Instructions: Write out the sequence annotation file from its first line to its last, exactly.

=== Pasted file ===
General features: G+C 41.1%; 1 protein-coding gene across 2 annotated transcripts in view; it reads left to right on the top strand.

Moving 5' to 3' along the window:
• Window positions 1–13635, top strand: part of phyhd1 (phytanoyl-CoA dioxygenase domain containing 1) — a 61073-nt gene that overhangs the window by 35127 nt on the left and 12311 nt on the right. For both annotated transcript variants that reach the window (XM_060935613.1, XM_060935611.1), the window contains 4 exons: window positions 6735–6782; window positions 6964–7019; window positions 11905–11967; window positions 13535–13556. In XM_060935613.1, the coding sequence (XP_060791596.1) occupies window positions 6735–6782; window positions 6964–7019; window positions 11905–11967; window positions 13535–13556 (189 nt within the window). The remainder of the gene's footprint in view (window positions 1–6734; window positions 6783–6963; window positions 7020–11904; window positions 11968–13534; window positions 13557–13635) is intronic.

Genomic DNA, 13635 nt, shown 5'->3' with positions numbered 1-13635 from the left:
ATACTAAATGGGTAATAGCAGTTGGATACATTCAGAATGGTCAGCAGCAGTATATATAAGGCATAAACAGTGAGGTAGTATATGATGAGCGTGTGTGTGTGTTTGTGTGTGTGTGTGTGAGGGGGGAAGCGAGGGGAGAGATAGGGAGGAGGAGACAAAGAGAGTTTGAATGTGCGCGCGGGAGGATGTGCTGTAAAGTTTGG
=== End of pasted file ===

General features: G+C 41.1%; 1 protein-coding gene across 2 annotated transcripts in view; it reads left to right on the top strand.

Moving 5' to 3' along the window:
• Window positions 1–13635, top strand: part of phyhd1 (phytanoyl-CoA dioxygenase domain containing 1) — a 61073-nt gene that overhangs the window by 35127 nt on the left and 12311 nt on the right. For both annotated transcript variants that reach the window (XM_060935613.1, XM_060935611.1), the window contains 4 exons: window positions 6735–6782; window positions 6964–7019; window positions 11905–11967; window positions 13535–13556. In XM_060935613.1, the coding sequence (XP_060791596.1) occupies window positions 6735–6782; window positions 6964–7019; window positions 11905–11967; window positions 13535–13556 (189 nt within the window). The remainder of the gene's footprint in view (window positions 1–6734; window positions 6783–6963; window positions 7020–11904; window positions 11968–13534; window positions 13557–13635) is intronic.

Genomic DNA, 13635 nt, shown 5'->3' with positions numbered 1-13635 from the left:
ATACTAAATGGGTAATAGCAGTTGGATACATTCAGAATGGTCAGCAGCAGTATATATAAGGCATAAACAGTGAGGTAGTATATGATGAGCGTGTGTGTGTGTTTGTGTGTGTGTGTGTGAGGGGGGAAGCGAGGGGAGAGATAGGGAGGAGGAGACAAAGAGAGTTTGAATGTGCGCGCGGGAGGATGTGCTGTAAAGTTTGG